8 Apr 2016

CYF overhaul 'could make the system worse'

5:59 am on 8 April 2016

Fears are being raised about the possibility of some services for vulnerable children being privatised.

A major overhaul of child services is underway, with a new agency being considered, an increase in the age limit for children in care to 18 and the contracting out of some services.

Under the proposals, a new entity will be created, that will be held responsible for running the system that looks after children in care.


Under the proposals CYF care will continue until a child is 18. Photo: 123RF

The new agency could be modelled on the Accident Compensation Corporation, so it would directly purchase services from other government departments or outside agencies.

Greens co-leader Metiria Turei

Greens co-leader Metiria Turei Photo: RNZ

Green Party co-leader Metiria Turei said she was worried about the potential for privatisation of services.

"It could definitely make the system worse if the focus is on privatising services to companies who can make a profit out of vulnerable children and their families - that is the big risk with the proposals.

"If, however, they commit to child centred, and prevention first, then actually we could see an improvement in children's lives."

Anne Tolley

Social Development Minister Anne Tolley in Auckland. Photo: RNZ / Kim Baker Wilson

Social Development Minister Anne Tolley said the contracting out of some services was possible as children had complex needs and social workers would need extra support.

"We do need the child psychologists with our youth justice, we may need the help of criminologists, those may well be in the private sector that we've got to purchase the services from, some of our health services may be in the private sector."

Labour MP Jacinda Ardern was concerned about where the funding for the new entity would come from and said other government services shouldn't suffer.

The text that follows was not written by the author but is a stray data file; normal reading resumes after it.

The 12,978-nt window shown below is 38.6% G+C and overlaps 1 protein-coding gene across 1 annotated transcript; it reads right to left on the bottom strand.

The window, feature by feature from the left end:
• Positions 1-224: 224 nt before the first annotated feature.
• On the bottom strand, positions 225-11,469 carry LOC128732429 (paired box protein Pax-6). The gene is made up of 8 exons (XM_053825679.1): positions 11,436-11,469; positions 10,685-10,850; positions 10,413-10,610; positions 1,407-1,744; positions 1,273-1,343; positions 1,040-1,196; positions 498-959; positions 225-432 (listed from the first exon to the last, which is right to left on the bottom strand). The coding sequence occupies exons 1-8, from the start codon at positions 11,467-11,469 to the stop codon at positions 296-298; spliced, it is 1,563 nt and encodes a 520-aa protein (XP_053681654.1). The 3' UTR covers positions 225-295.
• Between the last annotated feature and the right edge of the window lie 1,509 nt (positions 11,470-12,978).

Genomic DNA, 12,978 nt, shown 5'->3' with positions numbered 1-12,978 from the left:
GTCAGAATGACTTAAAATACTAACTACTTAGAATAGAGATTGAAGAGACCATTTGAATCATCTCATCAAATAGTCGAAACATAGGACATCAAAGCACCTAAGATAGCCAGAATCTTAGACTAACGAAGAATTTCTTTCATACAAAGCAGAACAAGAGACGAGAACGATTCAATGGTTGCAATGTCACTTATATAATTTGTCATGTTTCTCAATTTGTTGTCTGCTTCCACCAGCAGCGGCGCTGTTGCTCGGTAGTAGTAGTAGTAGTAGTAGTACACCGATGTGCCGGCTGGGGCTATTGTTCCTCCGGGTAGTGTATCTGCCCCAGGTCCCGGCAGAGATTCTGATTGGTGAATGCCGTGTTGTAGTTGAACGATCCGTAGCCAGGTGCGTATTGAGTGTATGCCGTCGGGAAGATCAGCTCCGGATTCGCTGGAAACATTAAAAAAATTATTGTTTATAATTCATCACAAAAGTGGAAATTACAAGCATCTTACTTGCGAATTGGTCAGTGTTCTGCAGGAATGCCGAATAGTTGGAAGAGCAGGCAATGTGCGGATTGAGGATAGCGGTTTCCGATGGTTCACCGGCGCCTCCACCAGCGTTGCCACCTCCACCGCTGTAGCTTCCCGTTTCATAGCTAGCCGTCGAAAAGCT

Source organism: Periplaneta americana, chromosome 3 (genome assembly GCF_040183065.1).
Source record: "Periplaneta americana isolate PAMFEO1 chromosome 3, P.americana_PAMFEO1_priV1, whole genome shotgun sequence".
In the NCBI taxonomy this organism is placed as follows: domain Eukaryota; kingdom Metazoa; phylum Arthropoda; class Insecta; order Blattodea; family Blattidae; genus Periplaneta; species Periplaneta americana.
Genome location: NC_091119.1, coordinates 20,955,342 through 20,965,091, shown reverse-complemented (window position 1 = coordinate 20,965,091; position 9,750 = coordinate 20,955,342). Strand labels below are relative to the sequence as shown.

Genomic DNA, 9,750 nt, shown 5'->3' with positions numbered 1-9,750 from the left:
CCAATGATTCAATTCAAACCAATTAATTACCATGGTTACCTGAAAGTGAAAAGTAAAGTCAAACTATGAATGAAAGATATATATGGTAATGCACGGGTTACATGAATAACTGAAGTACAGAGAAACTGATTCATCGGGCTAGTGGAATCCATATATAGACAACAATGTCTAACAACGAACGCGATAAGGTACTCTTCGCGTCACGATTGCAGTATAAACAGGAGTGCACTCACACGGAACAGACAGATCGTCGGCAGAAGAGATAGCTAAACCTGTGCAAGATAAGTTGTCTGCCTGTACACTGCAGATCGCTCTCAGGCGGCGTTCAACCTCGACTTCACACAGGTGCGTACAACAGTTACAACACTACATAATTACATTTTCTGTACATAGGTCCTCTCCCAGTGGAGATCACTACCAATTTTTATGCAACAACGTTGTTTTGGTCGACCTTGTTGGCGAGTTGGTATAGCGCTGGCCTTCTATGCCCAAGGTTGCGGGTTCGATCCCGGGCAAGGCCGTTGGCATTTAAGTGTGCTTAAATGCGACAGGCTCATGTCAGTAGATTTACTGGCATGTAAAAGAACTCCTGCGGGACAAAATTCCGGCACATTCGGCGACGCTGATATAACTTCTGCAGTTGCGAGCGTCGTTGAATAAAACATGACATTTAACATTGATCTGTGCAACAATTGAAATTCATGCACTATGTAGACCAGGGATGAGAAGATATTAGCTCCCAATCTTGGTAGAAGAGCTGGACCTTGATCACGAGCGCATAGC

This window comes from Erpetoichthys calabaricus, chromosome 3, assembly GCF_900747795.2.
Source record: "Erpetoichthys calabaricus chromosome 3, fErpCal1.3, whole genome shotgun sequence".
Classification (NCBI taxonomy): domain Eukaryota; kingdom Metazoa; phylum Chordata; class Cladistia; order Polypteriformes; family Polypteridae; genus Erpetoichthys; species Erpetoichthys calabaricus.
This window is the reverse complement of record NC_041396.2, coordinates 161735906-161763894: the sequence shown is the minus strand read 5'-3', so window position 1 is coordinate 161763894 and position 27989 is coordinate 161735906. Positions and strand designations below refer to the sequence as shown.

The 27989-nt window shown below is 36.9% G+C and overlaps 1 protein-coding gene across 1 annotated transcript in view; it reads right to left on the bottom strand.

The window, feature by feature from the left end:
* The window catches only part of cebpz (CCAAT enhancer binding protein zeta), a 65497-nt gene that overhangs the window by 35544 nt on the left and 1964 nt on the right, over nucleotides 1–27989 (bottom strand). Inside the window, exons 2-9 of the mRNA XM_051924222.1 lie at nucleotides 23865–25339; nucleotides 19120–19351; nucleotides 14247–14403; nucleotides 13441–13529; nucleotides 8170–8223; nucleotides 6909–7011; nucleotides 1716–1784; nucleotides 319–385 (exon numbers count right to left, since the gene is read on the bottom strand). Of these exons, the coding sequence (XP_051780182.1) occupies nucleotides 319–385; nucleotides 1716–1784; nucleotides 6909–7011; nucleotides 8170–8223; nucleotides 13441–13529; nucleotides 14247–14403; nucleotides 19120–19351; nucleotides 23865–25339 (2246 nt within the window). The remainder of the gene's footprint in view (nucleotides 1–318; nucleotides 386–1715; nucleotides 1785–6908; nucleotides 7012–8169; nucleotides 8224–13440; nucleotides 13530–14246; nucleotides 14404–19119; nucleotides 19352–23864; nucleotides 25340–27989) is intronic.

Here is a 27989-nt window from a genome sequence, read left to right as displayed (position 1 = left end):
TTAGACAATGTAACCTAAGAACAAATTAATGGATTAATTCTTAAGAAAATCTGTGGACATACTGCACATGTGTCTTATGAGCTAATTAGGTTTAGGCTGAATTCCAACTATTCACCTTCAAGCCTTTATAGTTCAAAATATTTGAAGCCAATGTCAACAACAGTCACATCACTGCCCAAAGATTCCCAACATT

"[Anne Tolley] has talked about reallocating resources out of existing government departments.

"We've seen that already happen for the children's teams that's meant that we've had front-line nurses, for instance, coming off programmes like immunisation to resource children's teams.

"We've got to be careful we're not robbing Peter to pay Paul."

The review panel estimated the cost of setting up a new agency in the hundreds of millions, which could be taken from existing agencies and put towards the new entity and direct purchasing.

Finance Minister Bill English said any investment was worth it.

"Some of these kids we're looking after could cost us a million dollars by the time they are 35 so it's worth spending quite a bit of money early on, but doing so effectively so that they have better lives.

So we're committing to a significant increase in resourcing over time - not immediately, but as the new model is built."

Bill English during caucus run 1.03.16

Photo: RNZ / Alexander Robertson

Mr English is firmly committed to his investment approach to delivering social services, and said the government was willing to spend quite a lot to get better results for kids.

The core of Child Youth and Family had not been restructured before, he said.

"It's had a lot of reviews, but part of the point of this report is that it's showing that not much ever changed, so this time round we've got a much stronger framework around investing in the children so that we can change the predictable negative lives.

"You know we can give these kids better lives if we are a lot smarter about how we apply our resource."

Mr English said extra money for the overhaul would start to be increased in next month's budget.

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